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January 30, 2010
Judges 4:4-5:31

This morning’s haftarah is likely one of the most ancient of our haftarot. It can be dated because of the period to which it refers and because of the song it contains. One of the ways that old texts are preserved is through the transmission of songs. We are told the story of Deborah, the prophetess. Yet while Deborah prophesies, her story is contained in the beginning of the book of Judges rather than amont the books of the Prophets. The Judges more or less governed Israel for two hundred years after the death of Joshua, that is to say, after the entrance into the land and its subsequent conquest which took place around the year 1175 B.C.E.

The period of the Judges began with Deborah and ended with the birth of the last of the Judges, Samuel. It was a period lacking a central government and one of the book’s central messages is that the people need more than just charismatic figures to guide them. They need a king. Deborah was one of thirteen charismatic figures who “judged” Israel during this period. Some of the others were Gideon, Samson, Othniel, Shamgar and Jepthah. Judges weren’t elected; they simply appeared at times of historical need.

The text is linked to the Torah portion because both of the songs are songs of liberation and victory. In the Ashkenazic tradition, both texts are also told in a narrative version as well. While the details of the song and the narrative texts do not completely correspond, they can be viewed as one unit.

What if anything can this haftarah teach us?

Aaah grasshopper, it is more than just a story. It is a piece of our historical memory. On one level, the stories we read in the Torah and Haftarah this week tell us that people become inspired and can motivate others to perform great and important acts. On another level, the story simply reaches out and says, “This story occurred more than thirty-one hundred years ago and was recorded in a book that was written more than two thousand years ago . We can visit the places where this story took place. We can imagine the world in which it was written, a world whose description was transmitted in song for hundreds and hundreds of years. This story is older than Adon Olam. It is older that the Shema. Grab this opportunity to help you understand the first blessing of the Amidah, which says, The God of Abraham, The God of Isaac and the God of Jacob, and internalize the fact that you are a link in a great chain that reaches across time. How many people know who they are and from where they have come? Let your toes sink into this story and root you more firmly.”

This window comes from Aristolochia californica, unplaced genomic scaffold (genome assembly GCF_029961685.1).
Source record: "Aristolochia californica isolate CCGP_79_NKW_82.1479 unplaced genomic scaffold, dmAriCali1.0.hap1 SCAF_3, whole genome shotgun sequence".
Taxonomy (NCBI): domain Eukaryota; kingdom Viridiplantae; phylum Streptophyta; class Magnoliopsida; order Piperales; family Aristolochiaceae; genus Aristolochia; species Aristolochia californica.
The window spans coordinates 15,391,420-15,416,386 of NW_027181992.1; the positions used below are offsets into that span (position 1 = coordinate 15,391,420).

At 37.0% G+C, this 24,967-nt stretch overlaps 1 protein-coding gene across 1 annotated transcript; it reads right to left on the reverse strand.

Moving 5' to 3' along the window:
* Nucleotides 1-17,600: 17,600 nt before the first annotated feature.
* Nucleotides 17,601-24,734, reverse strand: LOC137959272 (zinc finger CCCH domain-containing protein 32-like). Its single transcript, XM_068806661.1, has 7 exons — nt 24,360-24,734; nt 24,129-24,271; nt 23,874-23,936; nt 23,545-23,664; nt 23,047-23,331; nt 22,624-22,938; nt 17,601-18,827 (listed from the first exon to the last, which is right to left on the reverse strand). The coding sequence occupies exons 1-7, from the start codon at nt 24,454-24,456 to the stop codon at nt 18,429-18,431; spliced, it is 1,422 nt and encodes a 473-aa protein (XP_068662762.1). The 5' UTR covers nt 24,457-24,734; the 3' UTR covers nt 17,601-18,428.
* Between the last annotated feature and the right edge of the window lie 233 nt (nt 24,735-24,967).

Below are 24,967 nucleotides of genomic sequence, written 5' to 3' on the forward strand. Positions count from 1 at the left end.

This week's Haftarah commentary was written by
Rabbi Charles Simon,
Executive Director of the FJMC and author of
"Building A Successful Volunteer Culture: Finding Meaning in Service in the Jewish" Jewish Lights Publishing

Translation of the Haftarah may be found here: http://www.jtsa.edu/PreBuilt/ParashahArchives/jpstext/

free home deliveryThe FJMC weekly haftarah commentary is one of the few haftarah commentaries available on line. The USCJ through its Fuchsberg Center in Jerusalem has also been posting a weekly haftarah commentary for a number of years. We highly recommend it. If you are interested you can find a link on the left side of our weekly commentary and click through.

In 2003 the FJMC commissioned a Sefer Haftarah, a scroll consisting of all the Haftarot which follows the Haftarah order that appears in the USCJ and Rabbinical Assembly Torah translation and commentary Etz Hayim. The FJMC Sefer Haftarah visits a different synagogue in North America every week.This scroll contains vowels and cantillation and allows the haftarah reader to experience the Haftarah in a more personal way. FJMC also produces individual personalized Haftarot for those who wish to recognize a special occasion. Scrolls of Haftarot have been in use since the early middle ages.

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